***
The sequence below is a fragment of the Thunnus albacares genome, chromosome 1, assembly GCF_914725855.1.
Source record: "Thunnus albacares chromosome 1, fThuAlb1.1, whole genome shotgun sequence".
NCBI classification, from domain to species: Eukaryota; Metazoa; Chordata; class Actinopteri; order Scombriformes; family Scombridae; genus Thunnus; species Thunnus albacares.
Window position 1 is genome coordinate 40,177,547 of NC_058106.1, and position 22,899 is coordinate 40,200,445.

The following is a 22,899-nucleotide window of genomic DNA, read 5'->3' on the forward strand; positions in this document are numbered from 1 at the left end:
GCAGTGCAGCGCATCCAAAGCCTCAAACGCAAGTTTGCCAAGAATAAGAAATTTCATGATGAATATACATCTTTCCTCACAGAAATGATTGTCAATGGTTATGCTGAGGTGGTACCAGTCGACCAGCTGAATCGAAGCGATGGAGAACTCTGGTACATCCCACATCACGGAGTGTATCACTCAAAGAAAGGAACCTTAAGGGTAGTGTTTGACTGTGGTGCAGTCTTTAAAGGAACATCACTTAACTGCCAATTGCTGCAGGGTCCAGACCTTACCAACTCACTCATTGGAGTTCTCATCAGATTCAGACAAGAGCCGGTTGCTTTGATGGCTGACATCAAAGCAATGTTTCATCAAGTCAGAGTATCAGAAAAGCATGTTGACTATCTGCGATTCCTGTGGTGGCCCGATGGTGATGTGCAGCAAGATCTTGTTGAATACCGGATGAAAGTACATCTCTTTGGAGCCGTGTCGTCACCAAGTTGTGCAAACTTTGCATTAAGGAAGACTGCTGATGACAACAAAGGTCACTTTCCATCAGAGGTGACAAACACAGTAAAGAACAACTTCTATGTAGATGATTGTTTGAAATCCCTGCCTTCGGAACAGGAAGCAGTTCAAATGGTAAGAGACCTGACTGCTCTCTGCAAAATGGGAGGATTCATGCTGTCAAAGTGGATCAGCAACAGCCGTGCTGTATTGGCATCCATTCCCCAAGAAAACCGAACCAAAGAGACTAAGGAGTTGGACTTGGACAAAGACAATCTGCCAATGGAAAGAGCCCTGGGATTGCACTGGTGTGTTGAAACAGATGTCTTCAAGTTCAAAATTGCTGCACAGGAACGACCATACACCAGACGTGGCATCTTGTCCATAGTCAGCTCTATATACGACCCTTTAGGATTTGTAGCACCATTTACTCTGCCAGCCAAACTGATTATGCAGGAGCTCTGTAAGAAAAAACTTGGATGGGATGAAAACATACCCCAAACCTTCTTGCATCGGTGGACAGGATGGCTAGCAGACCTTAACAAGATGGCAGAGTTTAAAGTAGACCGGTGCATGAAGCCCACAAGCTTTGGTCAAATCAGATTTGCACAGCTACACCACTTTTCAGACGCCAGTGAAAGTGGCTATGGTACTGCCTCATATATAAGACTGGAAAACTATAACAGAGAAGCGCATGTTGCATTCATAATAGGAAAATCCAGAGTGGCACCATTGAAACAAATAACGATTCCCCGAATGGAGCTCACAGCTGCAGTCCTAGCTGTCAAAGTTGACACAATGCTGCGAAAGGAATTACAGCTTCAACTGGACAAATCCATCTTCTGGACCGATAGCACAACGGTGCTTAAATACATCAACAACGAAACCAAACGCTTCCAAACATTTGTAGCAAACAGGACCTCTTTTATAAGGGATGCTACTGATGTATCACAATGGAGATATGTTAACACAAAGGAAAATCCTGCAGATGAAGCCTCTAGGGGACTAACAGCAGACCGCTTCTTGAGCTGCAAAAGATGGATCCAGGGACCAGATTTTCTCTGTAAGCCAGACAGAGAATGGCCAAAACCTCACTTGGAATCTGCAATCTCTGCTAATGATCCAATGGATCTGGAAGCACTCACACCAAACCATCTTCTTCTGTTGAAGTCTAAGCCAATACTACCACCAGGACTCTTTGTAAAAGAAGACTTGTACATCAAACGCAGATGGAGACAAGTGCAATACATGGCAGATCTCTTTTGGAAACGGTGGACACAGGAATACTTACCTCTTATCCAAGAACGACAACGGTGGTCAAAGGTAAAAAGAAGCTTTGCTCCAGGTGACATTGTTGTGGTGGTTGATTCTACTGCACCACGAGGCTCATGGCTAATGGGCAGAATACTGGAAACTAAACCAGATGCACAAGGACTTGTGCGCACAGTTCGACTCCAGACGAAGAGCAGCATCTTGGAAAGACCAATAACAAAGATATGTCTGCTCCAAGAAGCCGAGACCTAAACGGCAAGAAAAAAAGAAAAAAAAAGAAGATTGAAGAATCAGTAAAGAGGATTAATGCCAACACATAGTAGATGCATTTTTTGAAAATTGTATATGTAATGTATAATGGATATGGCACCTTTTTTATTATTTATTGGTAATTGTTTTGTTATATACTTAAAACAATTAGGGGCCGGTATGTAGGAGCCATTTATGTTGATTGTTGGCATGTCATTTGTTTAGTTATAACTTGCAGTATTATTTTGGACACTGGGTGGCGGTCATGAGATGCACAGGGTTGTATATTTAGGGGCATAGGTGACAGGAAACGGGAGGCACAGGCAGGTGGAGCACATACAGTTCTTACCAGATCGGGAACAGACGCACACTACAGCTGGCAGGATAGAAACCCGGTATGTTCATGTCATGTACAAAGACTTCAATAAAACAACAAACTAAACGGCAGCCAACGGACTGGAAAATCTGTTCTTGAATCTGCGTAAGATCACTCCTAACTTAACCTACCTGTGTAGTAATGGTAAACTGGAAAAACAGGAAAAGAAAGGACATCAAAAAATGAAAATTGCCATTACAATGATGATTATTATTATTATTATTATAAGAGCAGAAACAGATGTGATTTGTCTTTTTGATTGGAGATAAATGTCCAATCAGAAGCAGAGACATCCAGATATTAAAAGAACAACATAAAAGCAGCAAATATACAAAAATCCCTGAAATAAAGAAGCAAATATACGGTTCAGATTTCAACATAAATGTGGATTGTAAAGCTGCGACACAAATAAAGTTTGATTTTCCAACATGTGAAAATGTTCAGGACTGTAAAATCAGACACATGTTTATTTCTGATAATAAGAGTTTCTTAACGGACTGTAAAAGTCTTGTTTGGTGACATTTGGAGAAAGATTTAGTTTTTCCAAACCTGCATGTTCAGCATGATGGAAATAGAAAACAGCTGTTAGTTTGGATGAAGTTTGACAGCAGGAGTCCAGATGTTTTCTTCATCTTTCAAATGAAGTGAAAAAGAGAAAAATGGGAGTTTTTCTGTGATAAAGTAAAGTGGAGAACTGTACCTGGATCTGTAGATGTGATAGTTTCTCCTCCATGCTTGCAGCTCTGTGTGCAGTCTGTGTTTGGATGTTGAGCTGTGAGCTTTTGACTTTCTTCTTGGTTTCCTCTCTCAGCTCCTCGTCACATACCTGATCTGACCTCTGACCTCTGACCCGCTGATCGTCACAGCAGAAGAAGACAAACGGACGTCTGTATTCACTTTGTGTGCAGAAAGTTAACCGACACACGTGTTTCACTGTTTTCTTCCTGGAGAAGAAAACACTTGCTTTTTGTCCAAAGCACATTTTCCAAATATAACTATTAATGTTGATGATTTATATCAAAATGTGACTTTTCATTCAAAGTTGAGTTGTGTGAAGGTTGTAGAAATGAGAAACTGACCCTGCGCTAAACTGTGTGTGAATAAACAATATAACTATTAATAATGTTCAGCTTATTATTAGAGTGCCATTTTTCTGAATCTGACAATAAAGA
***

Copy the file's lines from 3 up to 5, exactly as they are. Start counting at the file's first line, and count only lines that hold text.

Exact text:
NCBI classification, from domain to species: Eukaryota; Metazoa; Chordata; class Actinopteri; order Scombriformes; family Scombridae; genus Thunnus; species Thunnus albacares.
Window position 1 is genome coordinate 40,177,547 of NC_058106.1, and position 22,899 is coordinate 40,200,445.

The following is a 22,899-nucleotide window of genomic DNA, read 5'->3' on the forward strand; positions in this document are numbered from 1 at the left end: